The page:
Whew-I think that's it :)

  9. Denise Rossetti says:

    Hi there, Mel! Well, I have to face, I'm hopeless at the visual arts. Stick figures, anyone? LOL So words are all I have left – and as anyone who's met me knows, I have plenty of them! heh heh

    Seriously, though, I'm so glad you think it works. Thanks.

  10. Denise Rossetti says:

    EXACTLY, Kate! Couldn't agree more on that one. But isn't it fascinating, to see how we have to think to arrive at what our 'core story' actually is, whereas it just pours out onto the page – quite unconsciously most of the time.

  11. Savanna Kougar says:

    Well, I tried to comment, but it's been lost somewhere out there… in blogger land.

    The gist… I create my own fantasy worlds to live in. That's one reason I write them.
    As far as a core theme, one of them is justice, achieving real justice, which naturally allows for the growth of my heroines and heroes.
    Plus, I like to write a vision of what life could be like, instead of how it is on Earth, how we've all been trained to be. That includes sexuality.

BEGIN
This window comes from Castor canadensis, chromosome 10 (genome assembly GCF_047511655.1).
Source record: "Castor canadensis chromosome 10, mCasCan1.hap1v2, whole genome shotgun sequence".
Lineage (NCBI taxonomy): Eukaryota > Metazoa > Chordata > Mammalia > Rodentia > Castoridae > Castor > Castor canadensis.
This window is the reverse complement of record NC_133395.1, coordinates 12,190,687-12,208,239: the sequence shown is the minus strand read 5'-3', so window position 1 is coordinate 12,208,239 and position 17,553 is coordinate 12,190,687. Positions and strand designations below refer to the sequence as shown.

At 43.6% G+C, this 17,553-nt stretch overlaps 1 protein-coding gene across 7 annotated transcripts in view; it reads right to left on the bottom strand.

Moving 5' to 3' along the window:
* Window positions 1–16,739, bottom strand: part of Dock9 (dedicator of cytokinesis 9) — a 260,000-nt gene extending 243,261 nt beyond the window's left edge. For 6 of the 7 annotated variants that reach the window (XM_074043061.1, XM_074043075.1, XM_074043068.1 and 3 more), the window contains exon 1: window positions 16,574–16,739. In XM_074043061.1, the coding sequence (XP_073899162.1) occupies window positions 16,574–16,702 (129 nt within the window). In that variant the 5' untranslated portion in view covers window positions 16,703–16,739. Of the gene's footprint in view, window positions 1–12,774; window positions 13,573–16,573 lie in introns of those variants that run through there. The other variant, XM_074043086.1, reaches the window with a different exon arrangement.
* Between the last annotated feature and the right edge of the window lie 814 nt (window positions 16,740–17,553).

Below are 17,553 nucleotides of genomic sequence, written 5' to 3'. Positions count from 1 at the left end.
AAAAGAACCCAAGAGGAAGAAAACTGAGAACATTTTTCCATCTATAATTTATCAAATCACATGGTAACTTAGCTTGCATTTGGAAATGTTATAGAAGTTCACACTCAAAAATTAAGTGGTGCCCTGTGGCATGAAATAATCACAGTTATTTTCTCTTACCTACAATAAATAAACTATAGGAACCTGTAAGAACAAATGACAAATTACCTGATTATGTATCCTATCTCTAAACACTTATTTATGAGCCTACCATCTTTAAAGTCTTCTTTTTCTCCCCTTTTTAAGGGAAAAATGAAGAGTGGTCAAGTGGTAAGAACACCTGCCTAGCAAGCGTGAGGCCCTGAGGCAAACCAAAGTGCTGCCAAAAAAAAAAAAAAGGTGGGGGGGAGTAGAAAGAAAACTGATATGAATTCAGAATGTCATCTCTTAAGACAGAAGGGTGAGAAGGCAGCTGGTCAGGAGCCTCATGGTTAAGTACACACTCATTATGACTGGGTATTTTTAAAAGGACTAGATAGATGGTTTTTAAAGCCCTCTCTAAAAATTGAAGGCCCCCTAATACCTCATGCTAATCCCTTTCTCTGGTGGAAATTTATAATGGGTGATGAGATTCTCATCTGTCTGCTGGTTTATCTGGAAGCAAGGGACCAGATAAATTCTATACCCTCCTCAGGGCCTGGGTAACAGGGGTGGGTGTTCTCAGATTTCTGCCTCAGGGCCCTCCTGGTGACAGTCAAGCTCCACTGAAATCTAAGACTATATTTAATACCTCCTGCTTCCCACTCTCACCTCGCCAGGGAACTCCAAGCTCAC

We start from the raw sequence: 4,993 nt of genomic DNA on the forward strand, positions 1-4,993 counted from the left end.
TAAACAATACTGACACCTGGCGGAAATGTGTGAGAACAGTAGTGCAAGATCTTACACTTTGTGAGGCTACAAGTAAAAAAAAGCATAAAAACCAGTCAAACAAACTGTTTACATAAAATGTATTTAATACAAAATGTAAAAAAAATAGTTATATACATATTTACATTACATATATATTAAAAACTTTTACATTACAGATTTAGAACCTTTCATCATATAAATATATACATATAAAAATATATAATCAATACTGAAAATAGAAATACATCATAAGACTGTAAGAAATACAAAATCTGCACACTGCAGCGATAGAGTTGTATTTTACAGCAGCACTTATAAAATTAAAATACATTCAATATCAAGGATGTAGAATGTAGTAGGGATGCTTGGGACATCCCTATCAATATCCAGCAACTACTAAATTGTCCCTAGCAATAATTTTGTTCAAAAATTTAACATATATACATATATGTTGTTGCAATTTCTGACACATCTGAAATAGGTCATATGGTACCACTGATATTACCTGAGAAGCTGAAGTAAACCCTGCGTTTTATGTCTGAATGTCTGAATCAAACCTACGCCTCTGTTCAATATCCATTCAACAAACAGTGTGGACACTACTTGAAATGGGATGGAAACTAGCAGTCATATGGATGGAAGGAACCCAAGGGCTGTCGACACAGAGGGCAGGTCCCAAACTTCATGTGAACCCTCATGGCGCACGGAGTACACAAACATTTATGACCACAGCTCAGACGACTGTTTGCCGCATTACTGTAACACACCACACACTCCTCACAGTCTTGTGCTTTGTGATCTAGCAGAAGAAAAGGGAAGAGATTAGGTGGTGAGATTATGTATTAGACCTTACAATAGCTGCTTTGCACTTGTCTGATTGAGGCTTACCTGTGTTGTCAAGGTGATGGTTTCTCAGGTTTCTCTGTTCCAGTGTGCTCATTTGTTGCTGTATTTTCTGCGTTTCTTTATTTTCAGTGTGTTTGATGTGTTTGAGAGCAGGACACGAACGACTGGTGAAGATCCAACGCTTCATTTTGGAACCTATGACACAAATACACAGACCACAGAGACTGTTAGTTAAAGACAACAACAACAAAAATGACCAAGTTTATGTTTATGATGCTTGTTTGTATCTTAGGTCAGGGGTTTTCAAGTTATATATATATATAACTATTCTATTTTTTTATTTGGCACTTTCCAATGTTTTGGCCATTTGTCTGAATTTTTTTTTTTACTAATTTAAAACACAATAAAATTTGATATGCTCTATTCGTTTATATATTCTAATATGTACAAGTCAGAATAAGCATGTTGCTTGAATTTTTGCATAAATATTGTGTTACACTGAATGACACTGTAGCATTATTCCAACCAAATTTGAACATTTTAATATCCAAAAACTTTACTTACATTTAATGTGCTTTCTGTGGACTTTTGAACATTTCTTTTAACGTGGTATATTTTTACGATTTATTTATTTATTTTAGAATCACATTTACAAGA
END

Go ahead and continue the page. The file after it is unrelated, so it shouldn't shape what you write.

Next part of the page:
12. Cathleen Ross says:

    I'm reading your book and loving it at the moment, Denise. It's scary to have to look at yourself and why you write, especially as an erotic author. I can certainly understand my core when I look closely.My stories are about female power. I had to give up my career for my asthmatic baby just when I was surging forward, but I started writing so I wouldn't go mad. My daughter is now delightful as I've spent so much time with her, though power is still an issue especially as my husband lost his job. I do so love to be on top!
    Cathleen Ross

  13. Denise Rossetti says:

    Hi Savanna! I love playing goddess, it's one of the biggest, most empowering payoffs for the authors of fantasy fiction.

    In fact, I'm wondering if empowerment is a part of your core story, especially given you're talking about natural justice and the righting of wrongs.